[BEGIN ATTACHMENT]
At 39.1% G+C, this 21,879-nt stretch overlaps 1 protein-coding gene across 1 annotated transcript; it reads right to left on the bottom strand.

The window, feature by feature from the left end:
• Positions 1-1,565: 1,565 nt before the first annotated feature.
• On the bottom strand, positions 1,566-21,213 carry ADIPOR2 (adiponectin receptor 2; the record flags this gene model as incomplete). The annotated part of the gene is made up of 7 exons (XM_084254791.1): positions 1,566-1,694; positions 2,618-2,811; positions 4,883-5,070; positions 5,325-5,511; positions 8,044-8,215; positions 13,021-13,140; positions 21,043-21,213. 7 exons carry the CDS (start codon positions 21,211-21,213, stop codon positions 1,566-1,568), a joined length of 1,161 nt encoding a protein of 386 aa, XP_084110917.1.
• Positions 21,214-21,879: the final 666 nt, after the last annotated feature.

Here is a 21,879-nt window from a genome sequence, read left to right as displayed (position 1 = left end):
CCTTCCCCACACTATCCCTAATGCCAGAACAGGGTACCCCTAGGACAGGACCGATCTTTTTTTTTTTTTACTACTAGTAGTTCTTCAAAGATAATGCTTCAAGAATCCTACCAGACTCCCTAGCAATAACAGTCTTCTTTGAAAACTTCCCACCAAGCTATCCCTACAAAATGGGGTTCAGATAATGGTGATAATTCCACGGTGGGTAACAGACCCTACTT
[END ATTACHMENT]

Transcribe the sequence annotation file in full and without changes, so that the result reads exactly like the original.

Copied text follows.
At 39.1% G+C, this 21,879-nt stretch overlaps 1 protein-coding gene across 1 annotated transcript; it reads right to left on the bottom strand.

The window, feature by feature from the left end:
• Positions 1-1,565: 1,565 nt before the first annotated feature.
• On the bottom strand, positions 1,566-21,213 carry ADIPOR2 (adiponectin receptor 2; the record flags this gene model as incomplete). The annotated part of the gene is made up of 7 exons (XM_084254791.1): positions 1,566-1,694; positions 2,618-2,811; positions 4,883-5,070; positions 5,325-5,511; positions 8,044-8,215; positions 13,021-13,140; positions 21,043-21,213. 7 exons carry the CDS (start codon positions 21,211-21,213, stop codon positions 1,566-1,568), a joined length of 1,161 nt encoding a protein of 386 aa, XP_084110917.1.
• Positions 21,214-21,879: the final 666 nt, after the last annotated feature.

Here is a 21,879-nt window from a genome sequence, read left to right as displayed (position 1 = left end):
CCTTCCCCACACTATCCCTAATGCCAGAACAGGGTACCCCTAGGACAGGACCGATCTTTTTTTTTTTTTACTACTAGTAGTTCTTCAAAGATAATGCTTCAAGAATCCTACCAGACTCCCTAGCAATAACAGTCTTCTTTGAAAACTTCCCACCAAGCTATCCCTACAAAATGGGGTTCAGATAATGGTGATAATTCCACGGTGGGTAACAGACCCTACTT